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The Protocols of Donald J. Trump

There has always been a thriving market for fake information, forgeries, hoaxes, and conspiracy theories. The difference today is that purveyors of lies, like US President Donald Trump, no longer have to be able to hoodwink more or less reputable news outlets.

LONDON – It is an odd quirk in the history of logic that the blameless Cretans should have given their name to the famous “liar paradox.” The Cretan Epimenides is supposed to have said: “All Cretans are liars.” If Epimenides was lying, he was telling the truth – and thus was lying.

Something similar can be said of US President Donald Trump: Even when he’s telling the truth, many assume he is lying – and thus being true to himself. His trolling is notorious. For years, he claimed, with no evidence other than unnamed sources that he called “extremely credible,” that Barack Obama’s birth certificate was fraudulent. During the Republican primary, he linked his opponent Senator Ted Cruz’s father to John F. Kennedy’s assassination. He has promoted the quack idea that vaccines cause autism, and has masterfully deployed the suggestio falsi – for example, his insinuation that climate change is a Chinese hoax designed to cripple the American economy.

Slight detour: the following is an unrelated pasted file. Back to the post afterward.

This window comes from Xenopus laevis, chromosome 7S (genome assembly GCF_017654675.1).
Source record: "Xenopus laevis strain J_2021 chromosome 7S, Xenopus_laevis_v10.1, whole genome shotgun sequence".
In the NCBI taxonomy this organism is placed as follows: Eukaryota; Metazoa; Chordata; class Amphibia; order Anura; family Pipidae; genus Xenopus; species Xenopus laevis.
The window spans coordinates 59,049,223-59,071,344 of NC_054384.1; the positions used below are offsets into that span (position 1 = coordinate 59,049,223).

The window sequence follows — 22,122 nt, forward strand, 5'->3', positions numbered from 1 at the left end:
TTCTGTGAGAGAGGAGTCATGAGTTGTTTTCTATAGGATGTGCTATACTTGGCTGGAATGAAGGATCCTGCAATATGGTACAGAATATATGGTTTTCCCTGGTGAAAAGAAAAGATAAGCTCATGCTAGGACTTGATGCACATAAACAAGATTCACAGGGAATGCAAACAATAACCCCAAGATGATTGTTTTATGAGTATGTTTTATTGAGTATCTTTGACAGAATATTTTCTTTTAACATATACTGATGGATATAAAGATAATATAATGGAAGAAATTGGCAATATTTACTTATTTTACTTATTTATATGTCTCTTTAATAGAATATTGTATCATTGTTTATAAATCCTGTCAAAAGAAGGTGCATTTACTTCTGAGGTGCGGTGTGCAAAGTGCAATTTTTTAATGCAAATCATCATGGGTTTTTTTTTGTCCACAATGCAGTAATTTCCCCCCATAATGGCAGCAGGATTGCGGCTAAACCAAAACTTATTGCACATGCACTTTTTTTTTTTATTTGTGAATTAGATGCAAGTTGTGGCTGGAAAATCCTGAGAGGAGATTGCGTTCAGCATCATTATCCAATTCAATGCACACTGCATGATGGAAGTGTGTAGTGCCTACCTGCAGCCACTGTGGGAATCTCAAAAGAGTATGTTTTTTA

There has always been a thriving market for fake information, forgeries, hoaxes, and conspiracy theories. “History is a distillation of rumor,” wrote Thomas Carlyle in the nineteenth century. Sellers of fakery manufacture information for money or for political profit; there are always eager buyers among the credulous, prurient, or vindictive. And gossip is always entertaining.

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